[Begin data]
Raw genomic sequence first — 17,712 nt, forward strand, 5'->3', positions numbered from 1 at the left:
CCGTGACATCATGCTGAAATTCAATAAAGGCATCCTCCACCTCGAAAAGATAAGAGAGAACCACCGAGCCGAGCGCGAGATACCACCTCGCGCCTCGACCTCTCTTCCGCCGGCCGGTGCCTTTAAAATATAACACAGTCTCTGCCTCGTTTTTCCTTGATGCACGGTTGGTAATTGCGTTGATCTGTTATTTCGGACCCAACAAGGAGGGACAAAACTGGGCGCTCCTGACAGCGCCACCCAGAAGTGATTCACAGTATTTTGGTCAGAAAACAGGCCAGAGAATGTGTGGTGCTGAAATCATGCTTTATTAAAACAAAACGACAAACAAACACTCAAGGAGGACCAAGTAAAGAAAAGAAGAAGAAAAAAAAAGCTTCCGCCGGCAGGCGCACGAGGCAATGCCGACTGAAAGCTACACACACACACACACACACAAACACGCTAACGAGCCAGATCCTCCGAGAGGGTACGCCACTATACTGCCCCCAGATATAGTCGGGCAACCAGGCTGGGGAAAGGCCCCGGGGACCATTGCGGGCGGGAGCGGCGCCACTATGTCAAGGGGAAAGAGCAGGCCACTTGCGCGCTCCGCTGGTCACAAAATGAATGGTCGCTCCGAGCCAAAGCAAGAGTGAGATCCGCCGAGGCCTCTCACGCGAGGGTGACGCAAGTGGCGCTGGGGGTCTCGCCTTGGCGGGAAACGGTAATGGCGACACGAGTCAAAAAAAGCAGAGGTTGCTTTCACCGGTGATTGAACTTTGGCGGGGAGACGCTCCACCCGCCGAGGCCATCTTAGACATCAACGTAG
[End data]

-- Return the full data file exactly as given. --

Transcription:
Raw genomic sequence first — 17,712 nt, forward strand, 5'->3', positions numbered from 1 at the left:
CCGTGACATCATGCTGAAATTCAATAAAGGCATCCTCCACCTCGAAAAGATAAGAGAGAACCACCGAGCCGAGCGCGAGATACCACCTCGCGCCTCGACCTCTCTTCCGCCGGCCGGTGCCTTTAAAATATAACACAGTCTCTGCCTCGTTTTTCCTTGATGCACGGTTGGTAATTGCGTTGATCTGTTATTTCGGACCCAACAAGGAGGGACAAAACTGGGCGCTCCTGACAGCGCCACCCAGAAGTGATTCACAGTATTTTGGTCAGAAAACAGGCCAGAGAATGTGTGGTGCTGAAATCATGCTTTATTAAAACAAAACGACAAACAAACACTCAAGGAGGACCAAGTAAAGAAAAGAAGAAGAAAAAAAAAGCTTCCGCCGGCAGGCGCACGAGGCAATGCCGACTGAAAGCTACACACACACACACACACACAAACACGCTAACGAGCCAGATCCTCCGAGAGGGTACGCCACTATACTGCCCCCAGATATAGTCGGGCAACCAGGCTGGGGAAAGGCCCCGGGGACCATTGCGGGCGGGAGCGGCGCCACTATGTCAAGGGGAAAGAGCAGGCCACTTGCGCGCTCCGCTGGTCACAAAATGAATGGTCGCTCCGAGCCAAAGCAAGAGTGAGATCCGCCGAGGCCTCTCACGCGAGGGTGACGCAAGTGGCGCTGGGGGTCTCGCCTTGGCGGGAAACGGTAATGGCGACACGAGTCAAAAAAAGCAGAGGTTGCTTTCACCGGTGATTGAACTTTGGCGGGGAGACGCTCCACCCGCCGAGGCCATCTTAGACATCAACGTAG